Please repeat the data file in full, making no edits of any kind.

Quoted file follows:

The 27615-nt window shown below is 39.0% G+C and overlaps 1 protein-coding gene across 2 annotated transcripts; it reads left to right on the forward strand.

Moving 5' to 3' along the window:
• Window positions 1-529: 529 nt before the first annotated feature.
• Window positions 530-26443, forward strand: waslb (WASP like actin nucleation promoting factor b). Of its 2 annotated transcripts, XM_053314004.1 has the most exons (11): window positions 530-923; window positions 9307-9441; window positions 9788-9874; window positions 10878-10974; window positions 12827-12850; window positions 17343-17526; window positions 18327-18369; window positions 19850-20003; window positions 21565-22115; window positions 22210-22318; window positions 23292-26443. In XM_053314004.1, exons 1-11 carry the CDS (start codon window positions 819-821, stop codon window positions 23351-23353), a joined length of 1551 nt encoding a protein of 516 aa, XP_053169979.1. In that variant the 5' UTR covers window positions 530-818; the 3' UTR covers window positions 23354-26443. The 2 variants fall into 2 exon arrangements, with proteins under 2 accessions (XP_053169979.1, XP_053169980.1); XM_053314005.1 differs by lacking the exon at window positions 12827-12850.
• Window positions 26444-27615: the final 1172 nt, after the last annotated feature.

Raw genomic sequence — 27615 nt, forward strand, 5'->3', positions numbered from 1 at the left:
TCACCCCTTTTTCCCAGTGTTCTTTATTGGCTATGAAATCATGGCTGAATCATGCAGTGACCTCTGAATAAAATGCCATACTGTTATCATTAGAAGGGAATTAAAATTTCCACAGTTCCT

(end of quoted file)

The 27615-nt window shown below is 39.0% G+C and overlaps 1 protein-coding gene across 2 annotated transcripts; it reads left to right on the forward strand.

Moving 5' to 3' along the window:
• Window positions 1-529: 529 nt before the first annotated feature.
• Window positions 530-26443, forward strand: waslb (WASP like actin nucleation promoting factor b). Of its 2 annotated transcripts, XM_053314004.1 has the most exons (11): window positions 530-923; window positions 9307-9441; window positions 9788-9874; window positions 10878-10974; window positions 12827-12850; window positions 17343-17526; window positions 18327-18369; window positions 19850-20003; window positions 21565-22115; window positions 22210-22318; window positions 23292-26443. In XM_053314004.1, exons 1-11 carry the CDS (start codon window positions 819-821, stop codon window positions 23351-23353), a joined length of 1551 nt encoding a protein of 516 aa, XP_053169979.1. In that variant the 5' UTR covers window positions 530-818; the 3' UTR covers window positions 23354-26443. The 2 variants fall into 2 exon arrangements, with proteins under 2 accessions (XP_053169979.1, XP_053169980.1); XM_053314005.1 differs by lacking the exon at window positions 12827-12850.
• Window positions 26444-27615: the final 1172 nt, after the last annotated feature.

Raw genomic sequence — 27615 nt, forward strand, 5'->3', positions numbered from 1 at the left:
TCACCCCTTTTTCCCAGTGTTCTTTATTGGCTATGAAATCATGGCTGAATCATGCAGTGACCTCTGAATAAAATGCCATACTGTTATCATTAGAAGGGAATTAAAATTTCCACAGTTCCT